So, after concentrating his attention on the tasks of clinically bowling yorkers and short balls, Harshal readies himself for the final delivery of the game. Ravi Bishnoi had not been a non-striker to that point in the game, and there was no strong reason for Harshal to proactively keep an eye open for the possibility of Bishnoi leaving his crease early. Of course, Harshal will have had a non-specific awareness that this could occur, given how crucial it was that Lucknow Super Giants took the single.
At this point perhaps Harshal simply plots another yorker in light of the relatively tighter field and the conditioning imposed by the previous delivery, which was short. As he gets into position for his run-up, he may well have got into "dipping yorker mode", a rehearsed, finely tuned choreography - saunter, sprint, leap, release - that he has performed countless times in the nets and in match situations like this one with success.
At some point during this sequence of actions, he catches a glimpse of intent from Bishnoi to run early, or perhaps he doesn't see Bishnoi but quickly decides that there is no risk at this point in attempting a run out. Either way, given that he has already begun his bowling action, there is difficulty inhibiting dipping-yorker mode and therefore difficulty in efficiently adopting "non-striker-run-out mode". As a result, an execution error occurs and the ball is declared dead.
What if the run-out attempt was premeditated? The underlying switch-cost logic still holds. In this case, Harshal is aware that Bishnoi may leave his crease early in light of the game situation. In order to sufficiently fool Bishnoi into believing the ball will be bowled, Harshal launches into a general "bowling mode", replicating most of the choreography mentioned above. In trying to realistically bait the non-striker, he devotes his attention to bowling mode. This makes the eventual inhibition of this mode difficult and subsequently leads to a failure in executing the secondary non-striker-run-out mode. The magnitude of this cost is perhaps amplified further by the implicit time pressure caused by rushing when nervous. In a sense, the razor-sharp focus on execution that preceded the run-out attempt amplified its error rate.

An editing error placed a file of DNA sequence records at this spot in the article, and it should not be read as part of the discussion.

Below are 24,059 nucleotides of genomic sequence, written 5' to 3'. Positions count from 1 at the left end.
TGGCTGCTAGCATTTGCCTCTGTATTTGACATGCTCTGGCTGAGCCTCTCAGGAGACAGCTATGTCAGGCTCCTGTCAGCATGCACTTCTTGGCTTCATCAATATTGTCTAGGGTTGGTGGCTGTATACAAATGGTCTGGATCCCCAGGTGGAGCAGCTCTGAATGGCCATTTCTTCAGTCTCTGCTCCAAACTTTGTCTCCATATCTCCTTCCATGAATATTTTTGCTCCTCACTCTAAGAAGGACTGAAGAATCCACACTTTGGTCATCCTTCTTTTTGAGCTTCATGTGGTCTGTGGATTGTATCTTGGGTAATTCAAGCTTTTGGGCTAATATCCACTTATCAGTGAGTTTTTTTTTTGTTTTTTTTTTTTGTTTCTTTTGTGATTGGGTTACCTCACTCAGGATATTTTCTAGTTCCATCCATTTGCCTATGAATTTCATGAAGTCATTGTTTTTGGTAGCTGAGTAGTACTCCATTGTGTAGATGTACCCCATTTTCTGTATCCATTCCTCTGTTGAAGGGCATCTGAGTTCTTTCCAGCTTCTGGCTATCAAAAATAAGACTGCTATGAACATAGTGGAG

What distinguishes the run-out attempt is that it is likely not something Harshal has practised to the extent he has practised actually bowling. More specifically, it is unlikely that coaches ever have had players practise disengaging from their run-up for a purpose beyond just stopping. As a result, most players likely do not have the required training required to switch without cost between the task of bowling and the task of running out the non-striker.
Effecting a run out at the non-striker's end is mechanistically among the most anomalous actions in a bowler's repertoire. It is the least similar to any other action he routinely performs. This further amplifies the difficulty in switching from bowling mode to non-striker-run-out mode, relative to, say, switching from yorker mode to bouncer mode. Most (but not all) recent prominent examples of run outs at the non-striker's end were effected by spinners, who have relatively modular and slower run-ups compared to fast bowlers. This provides them more time and opportunity to disengage from bowling mode and engage non-striker-run-out mode. In the heat of a game - especially for fast bowlers with quick, highly linear, stereotyped run-ups - run outs at the non-striker's end are hard and should be practised like any other skill within the game.
Unfortunately, this need is hindered by prominent coaches, captains, and other authority figures in the game not recognising non-striker run outs as a legitimate form of dismissal, to the point that it is suggested that should a player effect such a dismissal, the captain can opt to void the appeal.
This confusion within the cricket community - which exists despite how clear the laws of the game are on the issue - may discourage players from training for a legitimate form of dismissal, leading to errors in execution during the moment of truth. Harshal's own hesitation reflects the hesitation many in cricket have towards non-striker run outs generally. An event like this botched non-striker run out can indirectly serve as a reminder that teams need a full commitment to the laws of cricket, not to some nebulous "spirit of cricket". This sentiment should not just be reflected in words and thoughts but also in training regimes and strategies, just like with any other element of cricket play.

Aditya Prakash is a graduate student in cognitive psychology